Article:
|People living with or who have survived cancer are at a higher risk of dying from stroke compared to the general population, a new study has found / Photo by: Dragon Images via Shutterstock|
People living with or who have survived cancer are at a higher risk of dying from stroke compared to the general population, a new study has found.
Researchers from Penn State College of Medicine found that those who have or were cleared of cancer are more likely to die from heart disease like stroke and that risk increases over time. Experts say the dangers could be due to common cancer treatments (e.g. chemotherapy and radiotherapy) that they claim raise the chances of cardiovascular diseases.
The research was published in the European Heart Journal and is based on an earlier study that states most cancer patients die from something other than their disease.
Identifying the Fatality of Stroke
The researchers looked into the data gathered from the National Cancer Institute's Surveillance, Epidemiology and End Results (SEER) program that covers 28% of the population. It includes information about cancer incidence, survival, treatment, age, and year of diagnosis.
The current study used SEER data on over 7.2 million people with invasive cancer between 1992 and 2015. Invasive cancer is when the disease has spread beyond the tissue in which the cancer initially developed, according to medical news site MedicalXpress.
Their analysis of the data found that stroke was the cause of death for 80,513 out of 7,529,481 cancer patients. MedicalXpress says the patients had equal chances of dying from a stroke regardless of gender, but the higher risk of a fatal stroke was found among people who were diagnosed with cancer at a young age.
The researchers also found that most stroke incidents occurred in patients who underwent treatment for brain tumors and lymphomas before they turned 40. Meanwhile, fatal strokes are more likely to occur in patients who were diagnosed with prostate, breast, or colorectal cancer after reaching middle age.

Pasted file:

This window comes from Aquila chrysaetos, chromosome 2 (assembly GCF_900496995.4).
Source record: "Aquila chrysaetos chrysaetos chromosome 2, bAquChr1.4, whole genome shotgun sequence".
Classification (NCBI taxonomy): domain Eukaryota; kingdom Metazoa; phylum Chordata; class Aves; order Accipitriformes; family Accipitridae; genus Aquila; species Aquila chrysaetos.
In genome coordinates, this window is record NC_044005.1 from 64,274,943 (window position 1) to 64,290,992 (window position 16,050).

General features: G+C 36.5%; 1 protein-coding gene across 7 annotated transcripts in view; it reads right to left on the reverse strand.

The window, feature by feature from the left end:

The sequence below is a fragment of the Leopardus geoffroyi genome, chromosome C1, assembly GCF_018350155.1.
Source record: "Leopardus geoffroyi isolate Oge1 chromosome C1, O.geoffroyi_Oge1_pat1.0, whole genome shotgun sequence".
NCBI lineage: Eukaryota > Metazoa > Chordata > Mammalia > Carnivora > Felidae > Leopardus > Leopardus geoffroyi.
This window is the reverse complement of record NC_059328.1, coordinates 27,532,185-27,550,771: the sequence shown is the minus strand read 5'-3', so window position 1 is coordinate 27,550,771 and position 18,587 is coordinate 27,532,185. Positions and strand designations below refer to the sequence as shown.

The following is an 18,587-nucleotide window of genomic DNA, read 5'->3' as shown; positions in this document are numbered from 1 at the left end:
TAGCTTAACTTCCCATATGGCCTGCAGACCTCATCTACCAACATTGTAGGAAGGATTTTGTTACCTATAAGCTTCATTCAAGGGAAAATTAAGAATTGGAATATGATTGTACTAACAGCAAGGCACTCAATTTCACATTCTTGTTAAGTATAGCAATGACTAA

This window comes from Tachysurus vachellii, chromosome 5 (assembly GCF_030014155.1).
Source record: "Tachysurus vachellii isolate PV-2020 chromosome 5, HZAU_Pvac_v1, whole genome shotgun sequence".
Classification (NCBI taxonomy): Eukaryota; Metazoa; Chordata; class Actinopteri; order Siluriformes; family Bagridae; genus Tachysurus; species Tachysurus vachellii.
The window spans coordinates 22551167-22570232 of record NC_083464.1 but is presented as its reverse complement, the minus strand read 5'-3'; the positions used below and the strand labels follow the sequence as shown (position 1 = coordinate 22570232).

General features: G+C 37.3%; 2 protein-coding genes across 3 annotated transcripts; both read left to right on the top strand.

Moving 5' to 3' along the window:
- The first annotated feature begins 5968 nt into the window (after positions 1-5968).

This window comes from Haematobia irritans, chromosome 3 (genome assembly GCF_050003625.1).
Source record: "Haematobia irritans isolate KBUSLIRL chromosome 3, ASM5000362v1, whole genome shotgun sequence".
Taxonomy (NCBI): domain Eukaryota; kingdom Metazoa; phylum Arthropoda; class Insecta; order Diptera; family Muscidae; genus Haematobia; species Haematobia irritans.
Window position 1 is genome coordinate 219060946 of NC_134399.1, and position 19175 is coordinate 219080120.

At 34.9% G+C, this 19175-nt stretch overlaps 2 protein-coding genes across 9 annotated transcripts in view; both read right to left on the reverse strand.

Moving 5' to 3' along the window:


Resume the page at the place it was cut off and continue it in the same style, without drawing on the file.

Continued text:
Overall, 38% of the people suffering from 28 different cancers died due to their disease while 11% died from heart disease. The study concluded that patients and survivors of cancer of the breast, larynx, skin, Hodgkin lymphoma, thyroid, testes, prostate, endometrium, bladder, vulva, and penis were at the same level of risk of dying from cardiovascular disease as they were with their initial cancer.
Surviving Cancer Puts You at Risk of Other Diseases
As more people survive cancer, they could be at a higher risk of developing and dying from other conditions, said study author Nicholas Zaorsky, who added that the risk from cardiovascular disease is higher for cancer patients.
The study, which also compared data of cancer patients and the general population, found that those who had cancer were two to six times more likely to die from heart diseases compared to otherwise healthy individuals. Zaorsky's work also showed that the risk was 10 times higher for people who were diagnosed before the age of 55 than the rest of the population.
"For younger cancer patients particularly, the risk of dying from cardiovascular disease is higher than the risk for the general population who have not had cancer," the author explained, as per British daily newspaper the Daily Mail.
"It means that doctors should be monitoring these people closely and perhaps referring them to cardiologists because their risk is higher after cancer for the rest of their lives."
However, the Daily Mail reports that the risks decrease over time as cancer survivors aged 75 to 84 are only 2.4 times more likely to die from heart disease than the rest of the population at the same age. It notes that this could be due to the fact the even people who never developed cancer are at a much higher risk of cardiovascular disease as they age.
|As more people survive cancer, they could be at a higher risk of developing and dying from other conditions / Photo by: Chinnapong via Shutterstock|
Martin Ledwick, head cancer information nurse at Cancer Research UK, told The Telegraph that doctors should be made aware of the study as it indicates the need to closely monitor cancer patients following their treatment for the possible occurrence of heart disease and stroke.
However, Ledwick noted that the findings were not able to determine why certain cancer patients are at a higher risk of such diseases compared to others.
"For some, it might be treatment-related - radiotherapy to the chest and some chemotherapy drugs can lead to a higher risk of heart disease. But some of the cancers included in the study share lifestyle risk factors with cardiovascular disease, for example, obesity and smoking, which might also explain the increased risk."
This provides additional evidence as to why everyone should adopt a healthy lifestyle, Ledwick concluded.
The Penn State researchers said additional studies may help determine the mechanisms and further establish the association between cancer and strokes. With further research, scientists will be able to conclude if there are other factors in play aside from the known damaging side effects of specific anti-cancer treatments on the heart and blood vessels.
What is clear right now is the need for doctors to work together in an effort to minimize the risk of cancer survivors dying from a cardiovascular disease on the onset.